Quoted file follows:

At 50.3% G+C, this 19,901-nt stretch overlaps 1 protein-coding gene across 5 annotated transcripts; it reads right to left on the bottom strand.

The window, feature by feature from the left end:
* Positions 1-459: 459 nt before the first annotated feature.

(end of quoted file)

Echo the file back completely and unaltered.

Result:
At 50.3% G+C, this 19,901-nt stretch overlaps 1 protein-coding gene across 5 annotated transcripts; it reads right to left on the bottom strand.

The window, feature by feature from the left end:
* Positions 1-459: 459 nt before the first annotated feature.